The other problem is that there are some in the church who want to reformulate the “Fundamental Beliefs”, to tighten them up so to speak. They want to introduce an extra biblical interpretation into them. The Bible says God is the creator. It says nothing about evolution. To say that God could not, and did not, create animals with the capacity to evolve is to add something extra Biblical to the creed which might not stand the test of time. In fact, as I read Genesis, it STRONGLY implies post creation evolution, even though it doesn’t spell it out explicitly.

With all due respect to Usher, the Bible also doesn’t give a time frame. All Adventist theologians that I know of think that Genesis 1 is ambiguous. The ancient Hebrew cosmology is so different from our modern cosmology, that it is hard to say exactly how much of the Universe is encompassed by the term “In the beginning . . .” So, to say that creation happened in exactly 6 literal days, 6000 years ago is to add something extra Biblical to the Fundamental Beliefs. It isn’t really what the Bible says, it is what some of us think the Bible says. In my mind there is an infinite difference between the two.

Now, to say that something is extra Biblical is not to say that it isn’t true, or that there isn’t a good reason to make the statement, certainly Mrs. White thought the earth was created about 6,000 years ago, but I think we are on thin ice to put something into our “Fundamental Belief” statement based on Mrs. White. She always deferred to scripture, and she never claimed to be infallible, and at least as I read her, she had great respect for science. In fact in one place she said that the reason to teach science in our schools is to correct errors in theology. To me, that just raises a caution flag. This is an area where I think we need to not be dogmatic. Just because Bob can’t see how evolution and Genesis are compatible doesn’t mean that I can’t. And if I can see it, then maybe, over time, others will see it too. I guess it really comes down to what are you afraid of. Bob seems to be afraid that God isn’t big enough to save evolutionists, I am afraid of being too small, and trying to make God stay in my box.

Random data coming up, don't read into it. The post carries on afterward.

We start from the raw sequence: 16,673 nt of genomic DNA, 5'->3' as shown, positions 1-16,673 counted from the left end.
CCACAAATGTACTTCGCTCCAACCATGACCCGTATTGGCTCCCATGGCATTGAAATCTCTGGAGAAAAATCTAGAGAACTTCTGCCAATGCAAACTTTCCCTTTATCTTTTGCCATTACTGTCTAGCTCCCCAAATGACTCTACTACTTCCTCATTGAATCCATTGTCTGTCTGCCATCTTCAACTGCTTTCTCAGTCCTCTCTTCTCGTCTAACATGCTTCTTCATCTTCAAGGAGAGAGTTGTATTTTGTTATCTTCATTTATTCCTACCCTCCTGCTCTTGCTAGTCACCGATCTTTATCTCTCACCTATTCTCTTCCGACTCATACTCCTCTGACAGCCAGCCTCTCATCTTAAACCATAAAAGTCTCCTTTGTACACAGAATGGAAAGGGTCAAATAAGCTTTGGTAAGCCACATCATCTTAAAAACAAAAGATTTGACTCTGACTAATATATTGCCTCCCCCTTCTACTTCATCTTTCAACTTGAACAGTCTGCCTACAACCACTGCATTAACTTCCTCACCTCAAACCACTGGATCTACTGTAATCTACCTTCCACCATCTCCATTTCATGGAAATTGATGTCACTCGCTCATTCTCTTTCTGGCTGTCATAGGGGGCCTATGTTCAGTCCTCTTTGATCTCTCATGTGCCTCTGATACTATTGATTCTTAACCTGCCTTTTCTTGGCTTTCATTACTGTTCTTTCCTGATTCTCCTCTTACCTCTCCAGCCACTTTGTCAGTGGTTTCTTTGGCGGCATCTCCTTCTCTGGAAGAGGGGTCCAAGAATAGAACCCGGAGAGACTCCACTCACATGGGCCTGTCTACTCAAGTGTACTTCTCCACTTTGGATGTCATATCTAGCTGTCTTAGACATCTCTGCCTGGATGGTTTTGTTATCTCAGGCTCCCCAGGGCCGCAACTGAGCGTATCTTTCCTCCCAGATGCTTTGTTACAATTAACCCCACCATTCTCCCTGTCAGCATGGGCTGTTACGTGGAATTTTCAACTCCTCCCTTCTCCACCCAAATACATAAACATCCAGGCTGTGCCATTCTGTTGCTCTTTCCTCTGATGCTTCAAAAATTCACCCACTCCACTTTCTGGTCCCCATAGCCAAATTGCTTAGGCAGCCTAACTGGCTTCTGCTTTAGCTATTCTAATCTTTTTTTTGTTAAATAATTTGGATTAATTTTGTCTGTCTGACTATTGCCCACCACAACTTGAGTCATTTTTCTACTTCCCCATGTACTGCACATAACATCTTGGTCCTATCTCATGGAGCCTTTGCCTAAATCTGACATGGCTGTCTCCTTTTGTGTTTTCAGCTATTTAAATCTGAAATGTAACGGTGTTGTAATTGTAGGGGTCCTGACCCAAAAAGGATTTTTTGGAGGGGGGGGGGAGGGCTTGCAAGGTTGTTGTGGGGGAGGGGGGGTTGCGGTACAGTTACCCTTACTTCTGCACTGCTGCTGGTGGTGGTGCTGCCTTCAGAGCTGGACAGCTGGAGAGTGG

Recent Comments by Ron

Revisiting God, Sky & Land by Fritz Guy and Brian Bull
@Sean Pitman:
I think what you say could only be true if God were not a loving God.

Revisiting God, Sky & Land by Fritz Guy and Brian Bull
@Sean Pitman:
Can you think of any metafore for God in the Bible where God would not in some way be responsible for our actions? The ones that come to mind for me are: sovereign, Lord, father, shepherd, a male lover. In all of these metafores God is responsible for either instigating the relationship as in the Song of Songs, or being an advocate, protector, or supervisor. I can’t think of anywhere in the Bible where God denies responsibility. I can think of lots of places where he claims responsibility and oundard explanation is, “Oh, he didn’t really mean that, He really just allowed some one else to do it,” Satan, Pharaoh, evil king etc.

Revisiting God, Sky & Land by Fritz Guy and Brian Bull
@Sean Pitman:

“I’m not sure how many more times I have to explain this concept to you? Natural laws, created by God, work independent of God’s need for direct deliberate action.”

Sean, where do you get this idea that there is a natural law apart from God’s action? I don’t see that being taught in the Bible anywhere.

Revisiting God, Sky & Land by Fritz Guy and Brian Bull
@Sean Pitman:

I think it comes down to semantics and perspective.

I think that you are still looking at the problem from a human perspective rather than God’s perspective. Move your point of reference up one level.

It is not God’s will that we sin, but the fact that we sin is not outside God’s will.